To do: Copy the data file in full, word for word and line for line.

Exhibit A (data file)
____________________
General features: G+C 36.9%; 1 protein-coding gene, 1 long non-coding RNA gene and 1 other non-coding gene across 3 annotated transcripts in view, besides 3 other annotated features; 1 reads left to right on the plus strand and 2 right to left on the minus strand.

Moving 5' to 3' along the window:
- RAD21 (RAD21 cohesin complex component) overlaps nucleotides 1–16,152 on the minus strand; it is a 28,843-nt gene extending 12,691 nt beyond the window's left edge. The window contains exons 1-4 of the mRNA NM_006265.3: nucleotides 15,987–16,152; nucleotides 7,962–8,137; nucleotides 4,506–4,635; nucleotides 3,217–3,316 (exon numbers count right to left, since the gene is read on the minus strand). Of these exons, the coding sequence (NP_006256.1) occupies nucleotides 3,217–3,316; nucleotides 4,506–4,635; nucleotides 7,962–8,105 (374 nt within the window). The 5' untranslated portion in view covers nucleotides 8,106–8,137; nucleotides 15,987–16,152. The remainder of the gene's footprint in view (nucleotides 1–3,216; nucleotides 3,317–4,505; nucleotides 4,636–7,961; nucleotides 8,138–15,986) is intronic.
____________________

General features: G+C 36.9%; 1 protein-coding gene, 1 long non-coding RNA gene and 1 other non-coding gene across 3 annotated transcripts in view, besides 3 other annotated features; 1 reads left to right on the plus strand and 2 right to left on the minus strand.

Moving 5' to 3' along the window:
- RAD21 (RAD21 cohesin complex component) overlaps nucleotides 1–16,152 on the minus strand; it is a 28,843-nt gene extending 12,691 nt beyond the window's left edge. The window contains exons 1-4 of the mRNA NM_006265.3: nucleotides 15,987–16,152; nucleotides 7,962–8,137; nucleotides 4,506–4,635; nucleotides 3,217–3,316 (exon numbers count right to left, since the gene is read on the minus strand). Of these exons, the coding sequence (NP_006256.1) occupies nucleotides 3,217–3,316; nucleotides 4,506–4,635; nucleotides 7,962–8,105 (374 nt within the window). The 5' untranslated portion in view covers nucleotides 8,106–8,137; nucleotides 15,987–16,152. The remainder of the gene's footprint in view (nucleotides 1–3,216; nucleotides 3,317–4,505; nucleotides 4,636–7,961; nucleotides 8,138–15,986) is intronic.